Why the A's went a different route regarding relievers

·MLB columnist
Why the A's went a different route regarding relievers

Because they had a book written about them, and because they remain darlings of the sabermetric world, and, yes, because Brad Pitt portrayed their general manager in a movie, a certain perception chases the Oakland A's: Whatever they are doing, they're ahead of the curve.

It brings a small sense of delight to the men who run the organization that has won back-to-back American League West championships with a meager payroll and a roster full of Q-rating-deficient players. Sometimes it's true. Sometimes their small baseball-operations staff does unearth the little inefficiencies that persist in an increasingly intelligent game.

In this case – the one in which the low-revenue, small-budget A's commit $15 million to two relief pitchers and guarantee two years to another coming off surgery – there was no algorithm, no flaw in the logic of teams that spit at the excessive price of bullpen help, no situation in which the A's pulled a fast one. The great Russell Carleton at Baseball Prospectus posited that relievers might be undervalued due to their work in high-leverage situations, and perhaps the A's were taking advantage of that.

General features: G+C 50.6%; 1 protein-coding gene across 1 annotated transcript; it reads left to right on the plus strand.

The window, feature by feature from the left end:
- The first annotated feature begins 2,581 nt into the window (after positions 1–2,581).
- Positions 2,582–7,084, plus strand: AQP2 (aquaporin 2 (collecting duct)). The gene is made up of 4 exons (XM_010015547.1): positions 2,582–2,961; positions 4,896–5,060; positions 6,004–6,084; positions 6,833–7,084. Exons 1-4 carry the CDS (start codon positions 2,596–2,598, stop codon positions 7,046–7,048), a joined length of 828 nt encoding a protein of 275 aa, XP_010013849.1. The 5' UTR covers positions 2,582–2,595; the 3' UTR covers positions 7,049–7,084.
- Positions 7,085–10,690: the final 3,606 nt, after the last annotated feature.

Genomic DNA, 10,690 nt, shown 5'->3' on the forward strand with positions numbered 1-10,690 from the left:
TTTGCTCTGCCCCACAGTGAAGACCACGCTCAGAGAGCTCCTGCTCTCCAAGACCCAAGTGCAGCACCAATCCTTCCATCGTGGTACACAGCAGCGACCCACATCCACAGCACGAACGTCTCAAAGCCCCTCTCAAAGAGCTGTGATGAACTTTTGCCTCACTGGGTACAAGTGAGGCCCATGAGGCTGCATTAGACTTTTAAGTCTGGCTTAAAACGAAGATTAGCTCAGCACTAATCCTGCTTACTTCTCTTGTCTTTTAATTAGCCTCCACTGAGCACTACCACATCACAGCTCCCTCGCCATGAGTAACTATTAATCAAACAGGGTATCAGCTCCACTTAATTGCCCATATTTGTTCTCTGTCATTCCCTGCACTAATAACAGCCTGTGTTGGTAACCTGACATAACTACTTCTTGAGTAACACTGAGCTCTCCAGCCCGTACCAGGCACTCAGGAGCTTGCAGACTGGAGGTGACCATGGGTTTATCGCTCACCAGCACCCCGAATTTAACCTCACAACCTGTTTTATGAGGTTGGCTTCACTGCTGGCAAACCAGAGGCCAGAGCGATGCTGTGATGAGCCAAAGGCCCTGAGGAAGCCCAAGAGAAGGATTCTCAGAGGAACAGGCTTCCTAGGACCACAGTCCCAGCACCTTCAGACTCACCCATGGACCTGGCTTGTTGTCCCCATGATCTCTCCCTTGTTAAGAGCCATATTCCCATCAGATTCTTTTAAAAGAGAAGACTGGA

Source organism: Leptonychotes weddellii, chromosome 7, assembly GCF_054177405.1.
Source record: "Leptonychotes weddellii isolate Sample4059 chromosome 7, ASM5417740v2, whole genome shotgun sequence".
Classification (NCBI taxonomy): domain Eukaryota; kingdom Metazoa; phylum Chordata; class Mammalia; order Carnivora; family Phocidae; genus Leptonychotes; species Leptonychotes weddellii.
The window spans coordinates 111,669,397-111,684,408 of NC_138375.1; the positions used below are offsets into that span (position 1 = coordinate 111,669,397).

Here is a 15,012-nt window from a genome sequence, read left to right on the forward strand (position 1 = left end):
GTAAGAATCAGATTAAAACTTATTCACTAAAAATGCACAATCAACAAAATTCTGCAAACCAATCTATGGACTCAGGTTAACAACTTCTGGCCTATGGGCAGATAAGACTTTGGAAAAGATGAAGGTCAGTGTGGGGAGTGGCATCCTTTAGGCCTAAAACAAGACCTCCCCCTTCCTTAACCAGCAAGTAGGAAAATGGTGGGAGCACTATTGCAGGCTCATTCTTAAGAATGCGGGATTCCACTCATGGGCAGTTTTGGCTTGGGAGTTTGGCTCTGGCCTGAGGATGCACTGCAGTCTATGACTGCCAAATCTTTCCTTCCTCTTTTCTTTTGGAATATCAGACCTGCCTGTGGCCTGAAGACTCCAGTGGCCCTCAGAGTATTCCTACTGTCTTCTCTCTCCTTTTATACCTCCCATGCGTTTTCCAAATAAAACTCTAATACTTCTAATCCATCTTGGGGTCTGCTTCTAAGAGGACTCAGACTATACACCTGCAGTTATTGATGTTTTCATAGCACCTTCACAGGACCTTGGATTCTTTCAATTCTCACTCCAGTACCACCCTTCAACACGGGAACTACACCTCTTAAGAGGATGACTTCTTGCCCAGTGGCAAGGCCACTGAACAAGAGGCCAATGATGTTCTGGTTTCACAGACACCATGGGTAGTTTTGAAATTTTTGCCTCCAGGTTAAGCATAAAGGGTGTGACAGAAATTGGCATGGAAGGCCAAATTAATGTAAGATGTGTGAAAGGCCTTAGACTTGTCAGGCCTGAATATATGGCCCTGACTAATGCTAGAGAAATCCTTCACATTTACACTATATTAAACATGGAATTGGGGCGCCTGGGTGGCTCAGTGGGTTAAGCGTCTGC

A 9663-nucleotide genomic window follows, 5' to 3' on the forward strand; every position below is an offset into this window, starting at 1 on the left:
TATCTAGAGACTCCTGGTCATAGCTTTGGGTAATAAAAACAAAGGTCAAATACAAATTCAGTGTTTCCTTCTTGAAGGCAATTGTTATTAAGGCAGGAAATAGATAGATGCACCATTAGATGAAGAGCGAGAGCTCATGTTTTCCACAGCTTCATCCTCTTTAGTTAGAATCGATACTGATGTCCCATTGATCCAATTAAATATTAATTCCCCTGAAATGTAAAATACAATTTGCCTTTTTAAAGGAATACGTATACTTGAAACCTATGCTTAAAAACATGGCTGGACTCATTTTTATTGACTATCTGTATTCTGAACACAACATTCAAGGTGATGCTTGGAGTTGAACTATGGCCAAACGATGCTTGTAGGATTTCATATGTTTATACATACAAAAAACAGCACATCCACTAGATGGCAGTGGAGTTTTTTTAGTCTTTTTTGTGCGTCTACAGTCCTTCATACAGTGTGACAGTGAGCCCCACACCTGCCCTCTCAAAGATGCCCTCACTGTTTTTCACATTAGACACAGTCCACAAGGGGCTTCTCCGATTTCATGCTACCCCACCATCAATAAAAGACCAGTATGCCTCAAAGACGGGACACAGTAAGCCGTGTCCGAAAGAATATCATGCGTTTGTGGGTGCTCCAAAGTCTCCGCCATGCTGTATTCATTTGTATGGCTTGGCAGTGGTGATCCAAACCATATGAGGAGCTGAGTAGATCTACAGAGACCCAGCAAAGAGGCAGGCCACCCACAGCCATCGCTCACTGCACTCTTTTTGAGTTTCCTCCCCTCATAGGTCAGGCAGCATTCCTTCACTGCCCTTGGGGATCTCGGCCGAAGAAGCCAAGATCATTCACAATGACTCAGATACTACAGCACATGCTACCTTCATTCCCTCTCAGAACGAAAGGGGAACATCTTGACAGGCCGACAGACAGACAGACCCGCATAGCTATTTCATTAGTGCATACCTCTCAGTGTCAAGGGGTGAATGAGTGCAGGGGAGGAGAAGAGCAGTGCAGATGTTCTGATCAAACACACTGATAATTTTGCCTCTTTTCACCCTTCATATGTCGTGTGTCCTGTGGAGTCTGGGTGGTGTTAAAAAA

[Also: Why Max Scherzer turning down insane money makes perfect sense]

Nope. This was nothing more than the A's exercising one of their core principles: spend wisely. With $15 million of leeway in their budget, Oakland didn't face much of a choice at all. The best everyday players wanted in the range of $15 million per annum for multiple years, a commitment the A's were unwilling to make. Nobody recognized how badly the market for Nelson Cruz, Ervin Santana and Kendrys Morales would collapse. Armed with those facts and happy to fortify a bullpen with the sixth-best ERA in baseball last year, Oakland traded for a $10 million closer (Jim Johnson) and $5 million setup man (Luke Gregerson), then added left-hander Eric O'Flaherty in hopes he recaptures his pre-Tommy John surgery dominance.

"Ultimately what we're trying to do with the money we have is get the most bang for our buck," A's general manager Billy Beane said. "Even if we've got a strength, we'd rather add a good addition for a dollar."

Beane let out a chuckle.

"If you pull back the curtain," he said, "you'll see the obvious."